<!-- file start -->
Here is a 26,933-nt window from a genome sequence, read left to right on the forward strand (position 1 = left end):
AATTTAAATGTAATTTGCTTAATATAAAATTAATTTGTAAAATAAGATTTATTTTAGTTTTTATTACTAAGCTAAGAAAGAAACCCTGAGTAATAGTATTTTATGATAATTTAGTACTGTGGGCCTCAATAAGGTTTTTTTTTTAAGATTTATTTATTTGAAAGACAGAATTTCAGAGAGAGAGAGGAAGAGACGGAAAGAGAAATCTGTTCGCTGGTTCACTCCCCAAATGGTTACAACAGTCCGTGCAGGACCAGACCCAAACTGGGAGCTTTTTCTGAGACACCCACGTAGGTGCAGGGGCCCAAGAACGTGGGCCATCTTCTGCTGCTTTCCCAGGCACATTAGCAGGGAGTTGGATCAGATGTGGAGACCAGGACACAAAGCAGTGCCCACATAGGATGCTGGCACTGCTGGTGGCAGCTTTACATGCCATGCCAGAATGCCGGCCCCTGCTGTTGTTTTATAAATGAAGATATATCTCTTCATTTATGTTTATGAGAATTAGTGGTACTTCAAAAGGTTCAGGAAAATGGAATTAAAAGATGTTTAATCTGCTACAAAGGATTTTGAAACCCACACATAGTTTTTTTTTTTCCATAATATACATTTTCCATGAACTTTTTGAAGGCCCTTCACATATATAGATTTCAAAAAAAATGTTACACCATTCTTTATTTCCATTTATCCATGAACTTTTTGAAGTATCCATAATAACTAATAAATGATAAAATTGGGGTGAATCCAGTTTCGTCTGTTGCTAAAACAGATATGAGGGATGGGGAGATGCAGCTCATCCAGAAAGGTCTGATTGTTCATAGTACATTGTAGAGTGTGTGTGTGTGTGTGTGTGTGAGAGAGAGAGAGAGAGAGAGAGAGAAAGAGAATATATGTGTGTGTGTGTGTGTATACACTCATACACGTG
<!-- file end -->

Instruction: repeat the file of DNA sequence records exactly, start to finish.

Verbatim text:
Here is a 26,933-nt window from a genome sequence, read left to right on the forward strand (position 1 = left end):
AATTTAAATGTAATTTGCTTAATATAAAATTAATTTGTAAAATAAGATTTATTTTAGTTTTTATTACTAAGCTAAGAAAGAAACCCTGAGTAATAGTATTTTATGATAATTTAGTACTGTGGGCCTCAATAAGGTTTTTTTTTTAAGATTTATTTATTTGAAAGACAGAATTTCAGAGAGAGAGAGGAAGAGACGGAAAGAGAAATCTGTTCGCTGGTTCACTCCCCAAATGGTTACAACAGTCCGTGCAGGACCAGACCCAAACTGGGAGCTTTTTCTGAGACACCCACGTAGGTGCAGGGGCCCAAGAACGTGGGCCATCTTCTGCTGCTTTCCCAGGCACATTAGCAGGGAGTTGGATCAGATGTGGAGACCAGGACACAAAGCAGTGCCCACATAGGATGCTGGCACTGCTGGTGGCAGCTTTACATGCCATGCCAGAATGCCGGCCCCTGCTGTTGTTTTATAAATGAAGATATATCTCTTCATTTATGTTTATGAGAATTAGTGGTACTTCAAAAGGTTCAGGAAAATGGAATTAAAAGATGTTTAATCTGCTACAAAGGATTTTGAAACCCACACATAGTTTTTTTTTTTCCATAATATACATTTTCCATGAACTTTTTGAAGGCCCTTCACATATATAGATTTCAAAAAAAATGTTACACCATTCTTTATTTCCATTTATCCATGAACTTTTTGAAGTATCCATAATAACTAATAAATGATAAAATTGGGGTGAATCCAGTTTCGTCTGTTGCTAAAACAGATATGAGGGATGGGGAGATGCAGCTCATCCAGAAAGGTCTGATTGTTCATAGTACATTGTAGAGTGTGTGTGTGTGTGTGTGTGTGAGAGAGAGAGAGAGAGAGAGAGAGAAAGAGAATATATGTGTGTGTGTGTGTGTATACACTCATACACGTG